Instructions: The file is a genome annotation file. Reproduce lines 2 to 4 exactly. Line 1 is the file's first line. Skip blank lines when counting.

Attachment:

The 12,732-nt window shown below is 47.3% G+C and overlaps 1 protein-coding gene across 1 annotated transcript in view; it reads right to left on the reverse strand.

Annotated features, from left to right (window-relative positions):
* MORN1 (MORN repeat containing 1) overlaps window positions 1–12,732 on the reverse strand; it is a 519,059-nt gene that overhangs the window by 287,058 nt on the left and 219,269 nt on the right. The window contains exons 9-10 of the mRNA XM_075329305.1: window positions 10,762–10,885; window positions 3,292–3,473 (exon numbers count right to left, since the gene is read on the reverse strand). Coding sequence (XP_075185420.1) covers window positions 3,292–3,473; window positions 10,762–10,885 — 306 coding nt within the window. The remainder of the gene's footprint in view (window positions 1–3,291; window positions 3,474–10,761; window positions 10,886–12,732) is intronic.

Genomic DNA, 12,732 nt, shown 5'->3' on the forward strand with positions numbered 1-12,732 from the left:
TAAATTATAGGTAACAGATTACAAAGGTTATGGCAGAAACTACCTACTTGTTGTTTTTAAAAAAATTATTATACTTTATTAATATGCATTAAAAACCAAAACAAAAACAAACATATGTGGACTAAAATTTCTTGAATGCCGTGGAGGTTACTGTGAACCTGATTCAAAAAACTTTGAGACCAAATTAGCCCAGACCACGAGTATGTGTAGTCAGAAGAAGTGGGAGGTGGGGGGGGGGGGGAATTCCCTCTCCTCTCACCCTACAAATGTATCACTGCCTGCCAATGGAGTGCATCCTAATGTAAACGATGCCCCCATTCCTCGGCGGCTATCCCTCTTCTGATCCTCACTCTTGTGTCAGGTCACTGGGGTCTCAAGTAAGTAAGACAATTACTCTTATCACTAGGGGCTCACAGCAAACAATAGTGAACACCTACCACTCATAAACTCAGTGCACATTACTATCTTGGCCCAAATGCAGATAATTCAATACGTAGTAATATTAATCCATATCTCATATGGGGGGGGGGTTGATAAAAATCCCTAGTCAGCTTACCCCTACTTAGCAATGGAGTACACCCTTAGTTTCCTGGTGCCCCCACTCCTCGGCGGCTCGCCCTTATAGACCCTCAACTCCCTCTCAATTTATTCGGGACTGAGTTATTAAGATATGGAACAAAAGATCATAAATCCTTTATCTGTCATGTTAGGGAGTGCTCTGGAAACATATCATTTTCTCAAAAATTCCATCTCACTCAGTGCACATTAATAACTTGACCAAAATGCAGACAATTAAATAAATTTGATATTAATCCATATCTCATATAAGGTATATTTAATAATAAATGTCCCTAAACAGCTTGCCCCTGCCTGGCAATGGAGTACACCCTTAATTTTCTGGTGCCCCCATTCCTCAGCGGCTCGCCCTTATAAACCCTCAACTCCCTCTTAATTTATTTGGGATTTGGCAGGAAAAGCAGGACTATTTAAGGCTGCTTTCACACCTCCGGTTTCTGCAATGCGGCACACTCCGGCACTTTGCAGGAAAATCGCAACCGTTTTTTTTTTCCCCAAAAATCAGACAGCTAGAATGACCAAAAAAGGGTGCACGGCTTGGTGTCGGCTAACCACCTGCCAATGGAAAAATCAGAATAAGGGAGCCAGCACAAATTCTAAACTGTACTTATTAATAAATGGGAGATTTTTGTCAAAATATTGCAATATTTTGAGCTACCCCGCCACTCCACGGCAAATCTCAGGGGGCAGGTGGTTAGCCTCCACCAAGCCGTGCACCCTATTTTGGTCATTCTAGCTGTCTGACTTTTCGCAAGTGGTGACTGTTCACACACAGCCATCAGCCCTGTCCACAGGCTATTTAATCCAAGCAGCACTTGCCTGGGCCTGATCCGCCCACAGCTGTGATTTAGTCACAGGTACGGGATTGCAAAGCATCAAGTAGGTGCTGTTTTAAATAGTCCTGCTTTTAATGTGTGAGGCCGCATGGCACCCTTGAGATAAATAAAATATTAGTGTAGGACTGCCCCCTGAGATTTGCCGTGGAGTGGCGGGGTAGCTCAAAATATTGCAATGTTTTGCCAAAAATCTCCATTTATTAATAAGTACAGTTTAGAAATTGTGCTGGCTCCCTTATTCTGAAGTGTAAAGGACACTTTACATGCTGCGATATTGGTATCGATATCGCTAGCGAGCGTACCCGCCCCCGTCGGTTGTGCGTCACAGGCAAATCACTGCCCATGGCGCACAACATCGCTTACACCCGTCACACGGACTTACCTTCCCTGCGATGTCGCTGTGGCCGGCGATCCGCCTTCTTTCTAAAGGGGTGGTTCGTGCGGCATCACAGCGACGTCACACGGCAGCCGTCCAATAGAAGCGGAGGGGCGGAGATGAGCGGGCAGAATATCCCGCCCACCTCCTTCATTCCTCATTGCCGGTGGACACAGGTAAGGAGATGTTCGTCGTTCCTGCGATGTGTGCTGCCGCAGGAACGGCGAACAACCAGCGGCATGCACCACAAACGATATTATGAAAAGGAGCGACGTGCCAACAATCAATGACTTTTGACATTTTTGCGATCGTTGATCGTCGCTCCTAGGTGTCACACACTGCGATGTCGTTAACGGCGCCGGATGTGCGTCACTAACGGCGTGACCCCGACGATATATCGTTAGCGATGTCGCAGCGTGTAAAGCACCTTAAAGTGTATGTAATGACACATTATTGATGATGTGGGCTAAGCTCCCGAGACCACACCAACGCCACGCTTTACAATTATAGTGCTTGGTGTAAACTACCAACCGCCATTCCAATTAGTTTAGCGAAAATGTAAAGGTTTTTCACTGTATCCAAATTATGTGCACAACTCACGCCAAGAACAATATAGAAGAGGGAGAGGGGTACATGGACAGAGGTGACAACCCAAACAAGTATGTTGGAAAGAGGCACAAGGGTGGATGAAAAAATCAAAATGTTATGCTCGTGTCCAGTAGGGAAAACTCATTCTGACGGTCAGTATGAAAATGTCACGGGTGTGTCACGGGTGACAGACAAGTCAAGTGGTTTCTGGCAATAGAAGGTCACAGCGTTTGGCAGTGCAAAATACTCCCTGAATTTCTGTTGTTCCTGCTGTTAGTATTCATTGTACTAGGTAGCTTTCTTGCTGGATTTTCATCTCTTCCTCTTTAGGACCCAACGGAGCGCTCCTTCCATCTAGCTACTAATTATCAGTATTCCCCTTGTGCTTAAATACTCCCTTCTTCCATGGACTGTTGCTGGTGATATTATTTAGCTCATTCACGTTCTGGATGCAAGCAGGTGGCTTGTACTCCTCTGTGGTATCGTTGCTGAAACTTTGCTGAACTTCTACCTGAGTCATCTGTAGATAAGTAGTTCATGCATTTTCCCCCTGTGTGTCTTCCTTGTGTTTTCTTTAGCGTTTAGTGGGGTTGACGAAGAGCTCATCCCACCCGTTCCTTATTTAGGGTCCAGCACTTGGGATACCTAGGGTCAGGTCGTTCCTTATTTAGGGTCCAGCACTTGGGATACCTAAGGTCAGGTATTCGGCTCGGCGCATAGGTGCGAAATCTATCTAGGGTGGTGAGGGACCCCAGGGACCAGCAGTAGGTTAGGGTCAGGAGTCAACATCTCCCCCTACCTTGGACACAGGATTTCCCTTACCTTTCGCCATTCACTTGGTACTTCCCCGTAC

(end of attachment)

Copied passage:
Annotated features, from left to right (window-relative positions):
* MORN1 (MORN repeat containing 1) overlaps window positions 1–12,732 on the reverse strand; it is a 519,059-nt gene that overhangs the window by 287,058 nt on the left and 219,269 nt on the right. The window contains exons 9-10 of the mRNA XM_075329305.1: window positions 10,762–10,885; window positions 3,292–3,473 (exon numbers count right to left, since the gene is read on the reverse strand). Coding sequence (XP_075185420.1) covers window positions 3,292–3,473; window positions 10,762–10,885 — 306 coding nt within the window. The remainder of the gene's footprint in view (window positions 1–3,291; window positions 3,474–10,761; window positions 10,886–12,732) is intronic.

Genomic DNA, 12,732 nt, shown 5'->3' on the forward strand with positions numbered 1-12,732 from the left: